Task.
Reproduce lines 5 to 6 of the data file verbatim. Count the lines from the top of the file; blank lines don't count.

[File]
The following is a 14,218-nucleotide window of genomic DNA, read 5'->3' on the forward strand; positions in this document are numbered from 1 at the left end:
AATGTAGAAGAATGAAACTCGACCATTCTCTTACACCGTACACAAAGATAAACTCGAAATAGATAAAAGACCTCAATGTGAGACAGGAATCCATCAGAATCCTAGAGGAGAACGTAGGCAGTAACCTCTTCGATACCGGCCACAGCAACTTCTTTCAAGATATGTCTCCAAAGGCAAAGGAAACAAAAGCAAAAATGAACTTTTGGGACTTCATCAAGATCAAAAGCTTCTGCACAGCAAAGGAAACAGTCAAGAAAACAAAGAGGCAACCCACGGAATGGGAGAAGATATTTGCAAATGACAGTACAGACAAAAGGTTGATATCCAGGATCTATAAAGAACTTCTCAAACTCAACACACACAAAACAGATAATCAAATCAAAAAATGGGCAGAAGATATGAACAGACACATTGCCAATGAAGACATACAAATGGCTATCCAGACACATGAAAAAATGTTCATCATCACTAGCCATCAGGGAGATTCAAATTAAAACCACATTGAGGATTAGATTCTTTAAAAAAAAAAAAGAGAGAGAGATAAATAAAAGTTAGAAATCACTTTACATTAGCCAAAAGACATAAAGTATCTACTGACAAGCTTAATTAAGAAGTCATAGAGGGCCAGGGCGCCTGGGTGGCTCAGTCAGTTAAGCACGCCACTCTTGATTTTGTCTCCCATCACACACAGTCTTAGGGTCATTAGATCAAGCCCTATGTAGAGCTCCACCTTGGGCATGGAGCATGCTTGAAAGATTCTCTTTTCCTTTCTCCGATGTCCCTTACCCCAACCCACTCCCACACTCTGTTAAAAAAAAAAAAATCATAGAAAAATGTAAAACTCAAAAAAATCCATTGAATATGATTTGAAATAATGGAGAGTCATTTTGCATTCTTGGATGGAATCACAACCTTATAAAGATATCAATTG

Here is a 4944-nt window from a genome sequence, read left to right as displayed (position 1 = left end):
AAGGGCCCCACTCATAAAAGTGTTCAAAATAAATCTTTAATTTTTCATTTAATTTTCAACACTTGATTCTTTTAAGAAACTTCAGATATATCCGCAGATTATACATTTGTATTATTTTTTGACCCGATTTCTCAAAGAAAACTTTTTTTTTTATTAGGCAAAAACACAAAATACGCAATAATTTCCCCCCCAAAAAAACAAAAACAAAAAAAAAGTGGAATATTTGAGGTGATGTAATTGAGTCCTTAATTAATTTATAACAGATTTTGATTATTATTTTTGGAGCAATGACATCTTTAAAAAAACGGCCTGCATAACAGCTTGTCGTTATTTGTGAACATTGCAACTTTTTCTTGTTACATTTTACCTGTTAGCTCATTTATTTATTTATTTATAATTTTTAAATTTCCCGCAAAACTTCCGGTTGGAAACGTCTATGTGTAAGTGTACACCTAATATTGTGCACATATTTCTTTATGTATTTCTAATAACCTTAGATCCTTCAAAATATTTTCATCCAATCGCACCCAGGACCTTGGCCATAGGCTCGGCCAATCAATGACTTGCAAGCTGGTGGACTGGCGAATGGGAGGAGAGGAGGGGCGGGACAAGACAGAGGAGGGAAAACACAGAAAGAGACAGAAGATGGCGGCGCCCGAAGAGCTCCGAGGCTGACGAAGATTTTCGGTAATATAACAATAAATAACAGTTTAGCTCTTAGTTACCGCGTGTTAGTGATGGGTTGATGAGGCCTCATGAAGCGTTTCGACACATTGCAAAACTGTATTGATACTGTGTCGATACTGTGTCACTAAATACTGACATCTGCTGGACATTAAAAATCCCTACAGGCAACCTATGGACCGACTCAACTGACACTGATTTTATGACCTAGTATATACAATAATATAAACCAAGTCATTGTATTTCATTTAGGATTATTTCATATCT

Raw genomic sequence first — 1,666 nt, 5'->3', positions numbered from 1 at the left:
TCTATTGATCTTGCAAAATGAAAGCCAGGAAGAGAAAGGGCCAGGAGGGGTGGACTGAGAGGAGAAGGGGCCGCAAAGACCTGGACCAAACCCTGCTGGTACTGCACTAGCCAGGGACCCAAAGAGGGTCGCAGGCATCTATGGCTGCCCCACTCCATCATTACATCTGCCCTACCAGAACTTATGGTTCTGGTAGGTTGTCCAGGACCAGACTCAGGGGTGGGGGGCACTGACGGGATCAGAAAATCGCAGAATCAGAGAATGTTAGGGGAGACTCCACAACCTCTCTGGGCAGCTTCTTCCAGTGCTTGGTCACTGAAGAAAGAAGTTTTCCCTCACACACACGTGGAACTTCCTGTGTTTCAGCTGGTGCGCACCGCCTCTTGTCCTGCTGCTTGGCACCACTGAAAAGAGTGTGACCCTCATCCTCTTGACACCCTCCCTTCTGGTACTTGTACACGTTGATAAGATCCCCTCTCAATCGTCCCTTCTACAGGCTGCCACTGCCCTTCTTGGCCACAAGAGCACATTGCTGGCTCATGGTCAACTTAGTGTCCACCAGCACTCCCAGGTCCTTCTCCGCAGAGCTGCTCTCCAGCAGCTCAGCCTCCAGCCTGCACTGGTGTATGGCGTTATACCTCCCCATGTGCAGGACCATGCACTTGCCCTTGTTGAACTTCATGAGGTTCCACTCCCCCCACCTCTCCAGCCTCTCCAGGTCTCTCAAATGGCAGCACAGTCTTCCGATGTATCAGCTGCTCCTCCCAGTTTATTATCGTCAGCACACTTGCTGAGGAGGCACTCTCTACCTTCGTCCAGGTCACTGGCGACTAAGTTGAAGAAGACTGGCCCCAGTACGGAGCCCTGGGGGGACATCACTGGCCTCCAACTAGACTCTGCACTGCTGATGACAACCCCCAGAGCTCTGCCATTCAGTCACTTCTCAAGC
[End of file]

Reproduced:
Raw genomic sequence first — 1,666 nt, 5'->3', positions numbered from 1 at the left:
TCTATTGATCTTGCAAAATGAAAGCCAGGAAGAGAAAGGGCCAGGAGGGGTGGACTGAGAGGAGAAGGGGCCGCAAAGACCTGGACCAAACCCTGCTGGTACTGCACTAGCCAGGGACCCAAAGAGGGTCGCAGGCATCTATGGCTGCCCCACTCCATCATTACATCTGCCCTACCAGAACTTATGGTTCTGGTAGGTTGTCCAGGACCAGACTCAGGGGTGGGGGGCACTGACGGGATCAGAAAATCGCAGAATCAGAGAATGTTAGGGGAGACTCCACAACCTCTCTGGGCAGCTTCTTCCAGTGCTTGGTCACTGAAGAAAGAAGTTTTCCCTCACACACACGTGGAACTTCCTGTGTTTCAGCTGGTGCGCACCGCCTCTTGTCCTGCTGCTTGGCACCACTGAAAAGAGTGTGACCCTCATCCTCTTGACACCCTCCCTTCTGGTACTTGTACACGTTGATAAGATCCCCTCTCAATCGTCCCTTCTACAGGCTGCCACTGCCCTTCTTGGCCACAAGAGCACATTGCTGGCTCATGGTCAACTTAGTGTCCACCAGCACTCCCAGGTCCTTCTCCGCAGAGCTGCTCTCCAGCAGCTCAGCCTCCAGCCTGCACTGGTGTATGGCGTTATACCTCCCCATGTGCAGGACCATGCACTTGCCCTTGTTGAACTTCATGAGGTTCCACTCCCCCCACCTCTCCAGCCTCTCCAGGTCTCTCAAATGGCAGCACAGTCTTCCGATGTATCAGCTGCTCCTCCCAGTTTATTATCGTCAGCACACTTGCTGAGGAGGCACTCTCTACCTTCGTCCAGGTCACTGGCGACTAAGTTGAAGAAGACTGGCCCCAGTACGGAGCCCTGGGGGGACATCACTGGCCTCCAACTAGACTCTGCACTGCTGATGACAACCCCCAGAGCTCTGCCATTCAGTCACTTCTCAAGC